Tamanaha accepts that he is “as responsible as everyone else for the situation in which we find ourselves in legal academia.”  Yet he was moved to write because of the “conviction that the current economic barrier to a legal career is one of the most important social justice issues of our age,” since it is increasingly hard for people to become lawyers “and especially hard for people from modest economic backgrounds to get in to and afford an elite law school.”

Tamanaha thinks the current situation is economically unsustainable, and pushback seems to be under way, because graduates are unable to find jobs that yield enough to pay off their debt.  Nonetheless, tuitions have not decreased, and the happy beneficiaries of the current arrangements — deans, faculty, librarians, etc. — continue to rise to its defense.  They point out that legal education is a superior form of education, a claim not devoid of truth, and that the economic situation will change (since it is always cyclical), so that young lawyers will again become able to do alright for themselves.  This, too, bears truth.  But the defenders cannot offer any convincing justifications for how the economics of law school got to be what they are–.one of the longest lasting and most successful cartels, (Perhaps only the diamond cartel has exceeded it in length.)

A School Built Like a Honda

What we need is some Honda law schools– i.e., good but low-cost, low-priced schools dedicated to teaching students all of what they need to know — i.e., both the academic side of law and the practical skills needed by lawyers. The problem, however, is that there are only two states in which it is possible to start such a law school, Massachusetts and California.  In those two states the rules allow for competent non-ABA schools.  Everywhere else a law school must be accredited by the American Bar Association for its graduates to be permitted to take the bar exam immediately upon graduation. Such permission is a sine qua non of a law school’s existence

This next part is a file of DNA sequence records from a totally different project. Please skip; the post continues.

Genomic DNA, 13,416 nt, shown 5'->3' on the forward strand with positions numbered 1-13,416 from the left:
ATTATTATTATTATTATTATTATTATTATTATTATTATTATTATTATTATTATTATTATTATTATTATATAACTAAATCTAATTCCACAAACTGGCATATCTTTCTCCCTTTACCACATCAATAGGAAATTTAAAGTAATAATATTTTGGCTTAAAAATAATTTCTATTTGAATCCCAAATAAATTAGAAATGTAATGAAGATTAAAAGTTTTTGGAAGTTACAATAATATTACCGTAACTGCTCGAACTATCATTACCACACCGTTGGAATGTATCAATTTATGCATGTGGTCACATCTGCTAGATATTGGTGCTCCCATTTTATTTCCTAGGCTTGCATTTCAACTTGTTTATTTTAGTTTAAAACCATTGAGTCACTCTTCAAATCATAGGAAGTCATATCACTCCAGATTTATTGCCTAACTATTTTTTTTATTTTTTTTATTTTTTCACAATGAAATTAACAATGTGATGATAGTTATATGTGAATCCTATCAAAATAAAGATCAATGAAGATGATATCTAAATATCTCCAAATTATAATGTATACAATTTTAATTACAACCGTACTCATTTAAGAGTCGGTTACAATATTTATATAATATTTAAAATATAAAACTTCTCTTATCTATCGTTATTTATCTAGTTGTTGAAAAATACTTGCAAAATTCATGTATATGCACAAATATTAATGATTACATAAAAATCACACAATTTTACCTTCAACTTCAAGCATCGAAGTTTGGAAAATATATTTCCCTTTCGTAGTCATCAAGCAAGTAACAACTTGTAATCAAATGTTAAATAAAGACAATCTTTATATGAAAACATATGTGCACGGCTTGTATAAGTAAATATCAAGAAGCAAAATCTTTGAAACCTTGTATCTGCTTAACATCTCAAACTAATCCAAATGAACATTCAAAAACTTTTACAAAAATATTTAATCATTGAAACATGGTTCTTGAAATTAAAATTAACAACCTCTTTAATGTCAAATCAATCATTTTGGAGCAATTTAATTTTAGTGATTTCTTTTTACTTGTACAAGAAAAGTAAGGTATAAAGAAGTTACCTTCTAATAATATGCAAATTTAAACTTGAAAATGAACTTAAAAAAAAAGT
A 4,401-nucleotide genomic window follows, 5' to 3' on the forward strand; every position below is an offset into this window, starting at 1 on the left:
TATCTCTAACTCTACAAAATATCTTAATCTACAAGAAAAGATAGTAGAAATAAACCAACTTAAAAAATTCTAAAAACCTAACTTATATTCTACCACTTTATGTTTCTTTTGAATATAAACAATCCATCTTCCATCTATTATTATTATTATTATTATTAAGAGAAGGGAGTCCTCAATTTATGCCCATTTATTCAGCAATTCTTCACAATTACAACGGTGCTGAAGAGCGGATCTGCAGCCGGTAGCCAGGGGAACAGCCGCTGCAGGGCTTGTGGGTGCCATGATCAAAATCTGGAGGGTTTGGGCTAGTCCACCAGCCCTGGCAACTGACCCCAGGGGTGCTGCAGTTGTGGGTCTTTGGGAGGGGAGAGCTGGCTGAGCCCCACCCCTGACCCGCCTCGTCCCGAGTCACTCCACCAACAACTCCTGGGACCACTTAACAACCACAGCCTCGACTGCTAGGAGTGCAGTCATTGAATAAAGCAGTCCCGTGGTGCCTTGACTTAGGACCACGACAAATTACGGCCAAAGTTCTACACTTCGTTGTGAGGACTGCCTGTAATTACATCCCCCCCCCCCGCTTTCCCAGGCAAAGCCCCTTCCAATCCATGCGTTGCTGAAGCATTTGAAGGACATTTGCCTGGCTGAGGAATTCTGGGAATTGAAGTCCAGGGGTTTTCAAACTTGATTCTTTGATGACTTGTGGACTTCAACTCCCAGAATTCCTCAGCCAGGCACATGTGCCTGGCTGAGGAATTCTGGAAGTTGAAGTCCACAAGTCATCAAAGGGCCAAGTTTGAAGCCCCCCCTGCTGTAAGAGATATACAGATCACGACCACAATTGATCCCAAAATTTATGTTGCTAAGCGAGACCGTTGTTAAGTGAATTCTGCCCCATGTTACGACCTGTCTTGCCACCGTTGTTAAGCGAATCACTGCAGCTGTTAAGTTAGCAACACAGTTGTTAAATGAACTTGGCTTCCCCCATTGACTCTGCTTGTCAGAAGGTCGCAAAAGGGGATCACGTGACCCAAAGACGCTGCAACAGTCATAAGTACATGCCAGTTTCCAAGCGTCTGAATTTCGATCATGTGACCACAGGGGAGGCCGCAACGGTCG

The legal profession being an incestuous one, and the ABA accreditors having played up to and coddled state supreme court justices in many ways for many years, most of the state supreme courts enacted and retain rules requiring graduation from an ABA school in order to take the bar immediately after graduating.  Nor have state supreme court justices, with only a very few exceptions, shown a desire to change the situation.  They are basically in the ABA’s  hip pocket (the accreditors have shrewdly made many of them leading figures in accreditation.

Increasingly, state supremecourt justices — the people in charge of the relevant rules — are minority members, African Americans in particular.  Yet these justices have shown little or no interest in assailing and/or changing the exclusionary bar examination rules which prevent the creation of competent, low-cost schools that would serve their groups.  It is just as if, having moved into their professional Darien, they are willing to pull up the bridges so that the number of those who follow are limited.  This is a tragedy. It constitutes a barrier to the change that must come.

Lawrence Velvel is dean of the Massachusetts School of Law.